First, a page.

The service cyber components that feed up to Cyber Command are responsible to man, train and equip their cyber warriors, meaning each service ends up using their own acquisition and service-specific models to do so.

While Cyber Command possesses limited acquisition authority, this capability is nascent meaning the individual services still are charged with equipping their cyber forces based upon minimum operating capabilities operating capabilities Cyber Command’s Capabilities Development Group outlines.

Marine Corps Forces Cyberspace Command does not possess direct acquisition authority and so they have to work through a variety of vectors including other commands within the service to procure both offensive and defensive capabilities.

In that role, an emphasis on capability has emerged: “I am not buying IT, I am buying cyber weapon systems, I am buying cyber capability,” Robin Gentry, assistant chief of staff of logistics at MARFORCYBER, told Fifth Domain in an interview at MARCORSYSCOM headquarters.

To foster better understanding of MARFORCYBER’s needs, MARCORSYSCOM sent a liaison officer to MARFORCYBER’s headquarters to sit with operators and get a better understanding of their mission. The partnership between the two Marine Corps commands stems from a cyber task force a few years ago, Mike Cirillo, principal cyber advisor at Marine Corps Systems Command, told Fifth Domain, with one of the tasks focusing on acquisition.

Cirillo said Systems Command tries to meet the urgency conveyed by MARFORCYBER and support them within the existing Marine Corps structure.

He added that by working with MARFORCYBER the service can better align authorities and policy that supports both organizations.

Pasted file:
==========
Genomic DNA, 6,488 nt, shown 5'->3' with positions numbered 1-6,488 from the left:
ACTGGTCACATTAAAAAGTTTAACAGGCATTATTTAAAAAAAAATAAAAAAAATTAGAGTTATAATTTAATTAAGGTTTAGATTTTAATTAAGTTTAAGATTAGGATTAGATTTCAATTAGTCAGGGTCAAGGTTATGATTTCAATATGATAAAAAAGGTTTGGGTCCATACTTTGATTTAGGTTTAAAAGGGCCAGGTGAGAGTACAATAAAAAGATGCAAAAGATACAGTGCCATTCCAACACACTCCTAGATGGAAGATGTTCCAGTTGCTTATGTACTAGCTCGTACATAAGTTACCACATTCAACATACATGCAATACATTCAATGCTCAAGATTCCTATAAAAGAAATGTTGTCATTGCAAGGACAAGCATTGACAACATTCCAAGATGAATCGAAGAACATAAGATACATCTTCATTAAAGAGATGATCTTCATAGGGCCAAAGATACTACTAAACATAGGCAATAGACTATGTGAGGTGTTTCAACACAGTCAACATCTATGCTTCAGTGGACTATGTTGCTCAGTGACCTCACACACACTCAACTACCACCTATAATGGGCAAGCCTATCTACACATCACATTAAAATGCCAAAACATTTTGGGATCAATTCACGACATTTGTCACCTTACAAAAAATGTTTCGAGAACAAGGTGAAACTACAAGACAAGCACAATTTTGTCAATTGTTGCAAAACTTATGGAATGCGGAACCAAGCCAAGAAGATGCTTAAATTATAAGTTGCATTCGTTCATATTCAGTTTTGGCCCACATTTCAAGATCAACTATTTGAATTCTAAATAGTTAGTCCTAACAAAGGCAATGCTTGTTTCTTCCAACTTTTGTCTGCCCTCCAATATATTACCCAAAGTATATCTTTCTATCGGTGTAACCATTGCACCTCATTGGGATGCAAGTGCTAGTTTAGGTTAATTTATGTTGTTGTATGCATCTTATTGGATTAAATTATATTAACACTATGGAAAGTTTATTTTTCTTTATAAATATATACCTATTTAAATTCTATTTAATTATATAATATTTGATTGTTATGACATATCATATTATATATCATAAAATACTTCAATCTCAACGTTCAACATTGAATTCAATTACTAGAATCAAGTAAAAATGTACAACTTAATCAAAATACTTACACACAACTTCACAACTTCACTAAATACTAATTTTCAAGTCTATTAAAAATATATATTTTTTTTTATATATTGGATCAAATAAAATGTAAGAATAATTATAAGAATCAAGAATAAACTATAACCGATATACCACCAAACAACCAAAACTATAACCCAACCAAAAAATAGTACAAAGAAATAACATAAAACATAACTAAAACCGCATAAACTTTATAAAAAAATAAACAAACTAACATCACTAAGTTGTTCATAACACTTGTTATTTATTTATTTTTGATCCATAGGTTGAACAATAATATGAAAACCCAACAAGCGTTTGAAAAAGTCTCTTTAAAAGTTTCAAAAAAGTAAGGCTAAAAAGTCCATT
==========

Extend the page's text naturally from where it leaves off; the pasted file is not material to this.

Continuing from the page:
“That doesn’t happen if we don’t communicate or work closer together. A lot of what MARFORCYBER does is at a much higher classification than what we do to buy trucks and uniforms and things like that,” he said. “That alone just on the face of it causes sort of, not a misalignment but a suboptimized working relationship and that’s something that we’re working through.”

Cirillo and Gentry discussed the difficulty of getting MARCORSYSCOM support staff cleared to be able to work with MARFORCYBER given much of the work requires a top secret security clearance.

The key to this relationship, Gentry said, is he can go to the liaison and ask who he can talk to about fielding laptops for a team.

MARFORCYBER is also using a contract vehicle called NASA Solutions for Enterprise-Wide Procurement (SEWP), which is a multi-award contract vehicle focused on commercial IT solutions and provides a catalog of approved vendors.

However, even with this approach, Gentry said it could still take 30 to 60 days to get a capability.

“That’s not real time,” he said.

But by working with partners across the service, there are benefits. Gentry pointed to the fielding of the Deployable Mission Support System (DMSS) used by cyber protection teams, which consists of laptops, passive and active sensors, and analytic capability provided via either government or commercial off-the-shelf, or free and open software. At the time, DMSS was an emerging need. The initial fielding of the DMSS was somewhat limited, Gentry said. He described it as a hodgepodge capability.

Each service developed their own DMSS kit resulting in four different kits across the joint force. Cyber Command is now looking to standardize these kits across the force.

Within the large scheme of acquisition, Gentry said the benefit of the Marines DMSS procurement effort was that it was an emerging need that has now been brought from a block 1 to a more advanced block 3 capability.

“The Marine Corps in some respects is far ahead of the other services on tool kit development,” Gentry said.

Mark Pomerleau is a reporter for C4ISRNET, covering information warfare and cyberspace.

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